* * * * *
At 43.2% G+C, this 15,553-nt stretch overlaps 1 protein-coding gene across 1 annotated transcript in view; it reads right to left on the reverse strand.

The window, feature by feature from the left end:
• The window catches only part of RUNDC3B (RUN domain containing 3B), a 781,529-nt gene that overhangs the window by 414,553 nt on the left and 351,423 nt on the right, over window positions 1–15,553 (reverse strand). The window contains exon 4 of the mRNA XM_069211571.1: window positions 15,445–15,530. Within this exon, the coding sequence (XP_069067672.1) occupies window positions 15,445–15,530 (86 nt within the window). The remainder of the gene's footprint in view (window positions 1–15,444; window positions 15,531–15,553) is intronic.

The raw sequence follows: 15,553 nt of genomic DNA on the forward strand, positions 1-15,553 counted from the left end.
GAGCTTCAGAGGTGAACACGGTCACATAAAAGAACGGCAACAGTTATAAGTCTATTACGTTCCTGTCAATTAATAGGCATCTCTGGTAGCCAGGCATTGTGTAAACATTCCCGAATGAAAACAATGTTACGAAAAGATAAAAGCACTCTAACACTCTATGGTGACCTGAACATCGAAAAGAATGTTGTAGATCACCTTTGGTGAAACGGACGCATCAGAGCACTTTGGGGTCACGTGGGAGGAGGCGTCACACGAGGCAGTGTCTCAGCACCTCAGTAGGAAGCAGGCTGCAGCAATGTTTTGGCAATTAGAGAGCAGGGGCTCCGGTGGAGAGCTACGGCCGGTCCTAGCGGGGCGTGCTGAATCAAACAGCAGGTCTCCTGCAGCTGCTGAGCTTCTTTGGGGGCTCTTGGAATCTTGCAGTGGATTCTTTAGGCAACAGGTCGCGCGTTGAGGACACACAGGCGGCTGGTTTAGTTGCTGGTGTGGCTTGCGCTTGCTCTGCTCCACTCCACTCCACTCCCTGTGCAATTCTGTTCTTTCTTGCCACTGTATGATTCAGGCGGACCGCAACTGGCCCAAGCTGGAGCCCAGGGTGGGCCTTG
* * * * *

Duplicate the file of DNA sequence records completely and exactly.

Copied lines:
At 43.2% G+C, this 15,553-nt stretch overlaps 1 protein-coding gene across 1 annotated transcript in view; it reads right to left on the reverse strand.

The window, feature by feature from the left end:
• The window catches only part of RUNDC3B (RUN domain containing 3B), a 781,529-nt gene that overhangs the window by 414,553 nt on the left and 351,423 nt on the right, over window positions 1–15,553 (reverse strand). The window contains exon 4 of the mRNA XM_069211571.1: window positions 15,445–15,530. Within this exon, the coding sequence (XP_069067672.1) occupies window positions 15,445–15,530 (86 nt within the window). The remainder of the gene's footprint in view (window positions 1–15,444; window positions 15,531–15,553) is intronic.

The raw sequence follows: 15,553 nt of genomic DNA on the forward strand, positions 1-15,553 counted from the left end.
GAGCTTCAGAGGTGAACACGGTCACATAAAAGAACGGCAACAGTTATAAGTCTATTACGTTCCTGTCAATTAATAGGCATCTCTGGTAGCCAGGCATTGTGTAAACATTCCCGAATGAAAACAATGTTACGAAAAGATAAAAGCACTCTAACACTCTATGGTGACCTGAACATCGAAAAGAATGTTGTAGATCACCTTTGGTGAAACGGACGCATCAGAGCACTTTGGGGTCACGTGGGAGGAGGCGTCACACGAGGCAGTGTCTCAGCACCTCAGTAGGAAGCAGGCTGCAGCAATGTTTTGGCAATTAGAGAGCAGGGGCTCCGGTGGAGAGCTACGGCCGGTCCTAGCGGGGCGTGCTGAATCAAACAGCAGGTCTCCTGCAGCTGCTGAGCTTCTTTGGGGGCTCTTGGAATCTTGCAGTGGATTCTTTAGGCAACAGGTCGCGCGTTGAGGACACACAGGCGGCTGGTTTAGTTGCTGGTGTGGCTTGCGCTTGCTCTGCTCCACTCCACTCCACTCCCTGTGCAATTCTGTTCTTTCTTGCCACTGTATGATTCAGGCGGACCGCAACTGGCCCAAGCTGGAGCCCAGGGTGGGCCTTG